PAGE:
It's really hard to find what tools, libraries, automated testing, etc. are used by SE's team. Nothing has been posted officially on SE's main site. But, I did found few interesting posts, and a video that I would like to share here which covers few of the OP's question.
Reddit's 40-page long post "We keep Stack Exchange / Stack Overflow / Server Fault running - Ask us anything!" is by far the best post I ever read and all the comments/replies are given by SE's team members.
Here is what Nick Craver said on Reddit user "andygrunwald" question:
How does your QA stack look like? Unit and integration tests plus User
acceptance tests with selenium / BDD?
Teams differ here on testing. The Careers team actually runs unit
tests for example, where Core does not. They used to run Selenium as
well, but that was dropped a while ago as not being worth it to
maintain. It's a running joke that if you really love TDD, you likely
wouldn't be happy on the Core team :)
Here is what Geoff Dalgas says about "Our production build performs the following tasks:"
Compiles the code including minification of JS and stops if there are any build failures
Copies the new assemblies to two of our servers, these run our meta sites meta.stackexchange and meta.stackoverflow
Each server is removed from our load balancer one at a time which is controlled via haproxy.
Haproxy will ping each server as they come up to warm them and only put them back in rotation when they return a 200 response code.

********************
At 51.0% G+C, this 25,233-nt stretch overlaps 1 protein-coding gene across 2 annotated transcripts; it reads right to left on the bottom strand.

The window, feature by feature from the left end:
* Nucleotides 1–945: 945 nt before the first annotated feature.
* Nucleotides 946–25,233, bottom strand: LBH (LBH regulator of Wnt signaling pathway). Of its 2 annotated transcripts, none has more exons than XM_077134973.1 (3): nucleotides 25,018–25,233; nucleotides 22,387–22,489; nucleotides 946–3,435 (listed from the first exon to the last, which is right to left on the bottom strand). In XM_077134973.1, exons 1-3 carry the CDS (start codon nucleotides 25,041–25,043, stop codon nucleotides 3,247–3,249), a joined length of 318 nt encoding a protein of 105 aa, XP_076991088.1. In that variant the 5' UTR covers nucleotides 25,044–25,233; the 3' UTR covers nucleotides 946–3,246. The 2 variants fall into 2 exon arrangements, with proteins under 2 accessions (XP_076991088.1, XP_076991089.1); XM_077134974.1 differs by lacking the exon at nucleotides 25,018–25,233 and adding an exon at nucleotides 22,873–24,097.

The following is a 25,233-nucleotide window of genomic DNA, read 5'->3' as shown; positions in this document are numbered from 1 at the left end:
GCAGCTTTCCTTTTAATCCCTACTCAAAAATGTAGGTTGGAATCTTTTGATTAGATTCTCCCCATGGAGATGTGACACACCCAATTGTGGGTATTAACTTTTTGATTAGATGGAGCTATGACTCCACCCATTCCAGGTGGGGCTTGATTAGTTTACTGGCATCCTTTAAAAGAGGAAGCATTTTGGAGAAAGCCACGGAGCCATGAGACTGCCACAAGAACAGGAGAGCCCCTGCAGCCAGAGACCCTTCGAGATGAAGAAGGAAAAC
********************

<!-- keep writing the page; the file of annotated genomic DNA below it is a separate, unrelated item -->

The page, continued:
After we have confirmed our new features are working on our meta tier we will then deploy to the rest of our network, including Stack
We have monitor for our exceptions and follow a very important rule: A B C D E F (Always Be Checking after a Deploy for Exceptions or
Video presentation of The architecture of StackOverflow by Marco Cecconi (@Sklivvz) at Developer Conference 2013 also talks about "tests" where he says: (extracted few quotes - listen to talk between 9:15 - 11:20 for more)
We don't have many tests. I'm not advocating that you shouldn't put in
tests. [The reason we can get away with this] is that we have a great
community. So instead of having automated test we have automated human
The same video was posted on Y Combinator's HackerNews website where SE's Jason Punyon posted the below comment:
It's not that no one follows the norms or tests. On the Careers team
we do much more automated testing because there's money and literally
people's jobs at stake. We have unit tests, integration tests and UI
tests that all run on every push. All the tests must succeed before a
production build run is even possible.
There is also a comment on 'bug reports' from Sklivvz:
Remember that our community writes bug reports but also vets bug
reports. We rarely have to deal with bad reports. Interestingly, large
quantities of false negatives are a non-issue.
And, finally David Haney's comment about Meta.SE posted under the OP's question:
This one, right here. :)